In this week’s cover story, inspired by today’s commemoration of Yom Hashoa, Holocaust Remembrance Day, Johanna Ginsberg asks a provocative and perhaps unanswerable question: Should the Holocaust be taught as a unique — and uniquely Jewish — atrocity in human history? Or should the curricula of “genocide studies” be universalized to include other tragedies and crafted to impart lessons in tolerance and moral courage?
The case for broadening the scope of Holocaust studies is made by university centers that have in recent years changed their names and missions to focus on genocides including but not limited to the Nazi war on Jews. They insist that they will be able to interest more people in the topic if they include in their purview the slaughter of millions in Rwanda, Armenia, and Cambodia. As a prominent state Holocaust educator tells us, “We know if we just teach the Holocaust in isolation, we will get fewer and fewer people. But if we open it up and talk about genocide more generally, with the Holocaust as an example, we can get many more people interested.”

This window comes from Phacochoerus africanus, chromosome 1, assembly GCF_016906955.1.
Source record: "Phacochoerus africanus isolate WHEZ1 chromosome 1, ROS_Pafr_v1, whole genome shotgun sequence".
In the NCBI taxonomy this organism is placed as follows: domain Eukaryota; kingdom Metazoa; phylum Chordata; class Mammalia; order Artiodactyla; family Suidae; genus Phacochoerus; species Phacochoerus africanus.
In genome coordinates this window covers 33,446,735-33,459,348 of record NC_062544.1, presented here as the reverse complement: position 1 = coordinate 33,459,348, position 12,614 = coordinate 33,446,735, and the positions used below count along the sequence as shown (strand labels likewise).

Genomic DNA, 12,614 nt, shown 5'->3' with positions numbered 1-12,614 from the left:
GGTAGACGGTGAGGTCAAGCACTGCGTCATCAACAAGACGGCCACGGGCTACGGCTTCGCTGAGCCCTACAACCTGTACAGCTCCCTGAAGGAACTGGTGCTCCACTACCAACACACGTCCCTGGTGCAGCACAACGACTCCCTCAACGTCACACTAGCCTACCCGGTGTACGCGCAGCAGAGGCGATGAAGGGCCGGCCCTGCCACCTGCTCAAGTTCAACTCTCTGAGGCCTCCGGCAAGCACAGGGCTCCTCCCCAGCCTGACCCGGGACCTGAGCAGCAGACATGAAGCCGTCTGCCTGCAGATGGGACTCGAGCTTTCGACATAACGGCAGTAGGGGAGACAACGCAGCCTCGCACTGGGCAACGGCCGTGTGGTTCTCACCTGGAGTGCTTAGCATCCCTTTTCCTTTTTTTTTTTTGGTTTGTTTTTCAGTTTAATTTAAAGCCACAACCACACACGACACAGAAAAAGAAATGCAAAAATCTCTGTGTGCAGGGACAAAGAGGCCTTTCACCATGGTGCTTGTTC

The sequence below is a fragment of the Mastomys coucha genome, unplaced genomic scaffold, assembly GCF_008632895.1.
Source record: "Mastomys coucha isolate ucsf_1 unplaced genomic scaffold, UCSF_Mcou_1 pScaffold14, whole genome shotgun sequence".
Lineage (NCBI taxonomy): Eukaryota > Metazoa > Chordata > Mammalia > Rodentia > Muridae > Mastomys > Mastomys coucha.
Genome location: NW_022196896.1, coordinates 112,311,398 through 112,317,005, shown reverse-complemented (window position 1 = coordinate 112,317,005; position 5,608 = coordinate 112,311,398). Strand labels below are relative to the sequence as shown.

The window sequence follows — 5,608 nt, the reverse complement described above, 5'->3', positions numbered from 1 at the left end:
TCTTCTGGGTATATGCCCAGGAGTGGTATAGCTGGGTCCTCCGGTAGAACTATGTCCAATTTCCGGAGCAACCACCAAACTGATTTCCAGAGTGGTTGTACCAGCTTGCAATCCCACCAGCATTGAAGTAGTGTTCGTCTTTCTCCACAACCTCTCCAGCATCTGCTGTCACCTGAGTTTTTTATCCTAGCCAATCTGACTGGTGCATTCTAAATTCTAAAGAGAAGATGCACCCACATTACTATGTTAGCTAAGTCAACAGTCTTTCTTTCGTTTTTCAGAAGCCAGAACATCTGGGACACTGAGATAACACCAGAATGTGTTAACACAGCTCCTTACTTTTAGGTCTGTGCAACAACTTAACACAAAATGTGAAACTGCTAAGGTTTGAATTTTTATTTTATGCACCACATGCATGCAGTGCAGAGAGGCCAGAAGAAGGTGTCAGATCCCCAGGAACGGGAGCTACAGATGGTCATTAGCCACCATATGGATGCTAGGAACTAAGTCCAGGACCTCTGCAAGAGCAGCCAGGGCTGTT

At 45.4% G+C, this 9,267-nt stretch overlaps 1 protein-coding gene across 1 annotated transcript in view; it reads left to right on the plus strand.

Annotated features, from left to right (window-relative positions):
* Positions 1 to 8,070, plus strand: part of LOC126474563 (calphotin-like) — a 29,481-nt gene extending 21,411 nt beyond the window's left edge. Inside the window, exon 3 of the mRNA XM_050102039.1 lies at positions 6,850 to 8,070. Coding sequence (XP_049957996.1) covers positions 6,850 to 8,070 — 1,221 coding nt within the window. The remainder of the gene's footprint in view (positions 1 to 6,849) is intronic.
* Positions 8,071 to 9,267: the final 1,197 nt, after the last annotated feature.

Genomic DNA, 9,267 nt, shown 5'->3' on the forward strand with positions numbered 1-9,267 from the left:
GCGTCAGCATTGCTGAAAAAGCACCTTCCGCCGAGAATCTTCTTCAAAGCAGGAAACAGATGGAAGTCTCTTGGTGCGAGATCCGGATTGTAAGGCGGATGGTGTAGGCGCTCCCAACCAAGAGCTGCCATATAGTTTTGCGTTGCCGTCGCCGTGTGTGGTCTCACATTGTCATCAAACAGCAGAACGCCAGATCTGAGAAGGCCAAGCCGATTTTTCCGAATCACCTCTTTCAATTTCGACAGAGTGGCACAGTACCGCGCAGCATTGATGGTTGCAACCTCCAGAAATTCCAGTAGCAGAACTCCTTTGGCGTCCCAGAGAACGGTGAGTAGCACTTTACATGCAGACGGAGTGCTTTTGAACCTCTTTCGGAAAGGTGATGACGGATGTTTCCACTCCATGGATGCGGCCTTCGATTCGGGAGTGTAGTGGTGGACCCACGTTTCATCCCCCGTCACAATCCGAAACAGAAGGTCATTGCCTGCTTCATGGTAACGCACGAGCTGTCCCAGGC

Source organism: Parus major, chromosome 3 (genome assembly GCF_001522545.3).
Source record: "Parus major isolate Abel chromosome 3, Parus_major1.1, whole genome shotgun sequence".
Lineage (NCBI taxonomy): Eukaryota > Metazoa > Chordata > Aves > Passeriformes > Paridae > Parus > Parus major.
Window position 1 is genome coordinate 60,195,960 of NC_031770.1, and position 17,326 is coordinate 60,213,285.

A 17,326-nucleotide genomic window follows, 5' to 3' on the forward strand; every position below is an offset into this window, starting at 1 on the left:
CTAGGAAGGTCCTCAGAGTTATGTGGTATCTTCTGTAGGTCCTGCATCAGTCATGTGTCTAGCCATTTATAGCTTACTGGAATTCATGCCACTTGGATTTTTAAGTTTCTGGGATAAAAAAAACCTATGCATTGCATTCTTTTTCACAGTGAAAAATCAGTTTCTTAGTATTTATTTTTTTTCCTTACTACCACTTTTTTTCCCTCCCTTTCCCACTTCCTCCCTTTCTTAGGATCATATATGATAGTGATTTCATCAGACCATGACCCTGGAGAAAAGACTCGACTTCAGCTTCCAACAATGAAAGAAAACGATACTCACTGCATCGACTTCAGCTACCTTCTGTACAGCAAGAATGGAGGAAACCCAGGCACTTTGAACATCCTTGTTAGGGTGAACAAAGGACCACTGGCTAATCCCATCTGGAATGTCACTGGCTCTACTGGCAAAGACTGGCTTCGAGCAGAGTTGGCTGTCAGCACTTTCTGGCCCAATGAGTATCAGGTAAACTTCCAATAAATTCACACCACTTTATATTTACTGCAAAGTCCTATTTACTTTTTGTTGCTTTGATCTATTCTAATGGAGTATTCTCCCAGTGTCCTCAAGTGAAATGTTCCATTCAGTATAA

Elementary and secondary school educators also worry that were they to focus narrowly on a now 70-year-old genocide, students will lose an opportunity to relate it to themes of prejudice and conformity in their own lives. It is cruel, some say, to ask young people to face the abyss without giving them a message of hope.
On the other side are those who insist that the historical record will suffer if the Nazis’ unique campaign of annihilation is not understood in its proper context. Any dilution of the scope and scale of the Shoa, they say, only plays into the hands of deniers who plot to erase its very memory, or obscure its historicity for political purposes.
Survivors are found on both sides of the debate, as are scholars and educators of impeccable reputation and motivation. As Rabbi Irving “Yitz” Greenberg once said in a discussion about balancing the tensions of Holocaust education, “If you pursue the universal too much, you end up denying the dimension of demonic specificity against the Jews. Taken to the other extreme, it becomes so self-contained you can’t learn anything from it.”
Perhaps the only resolution lies in our ability to live, and teach, in the space between the two sides.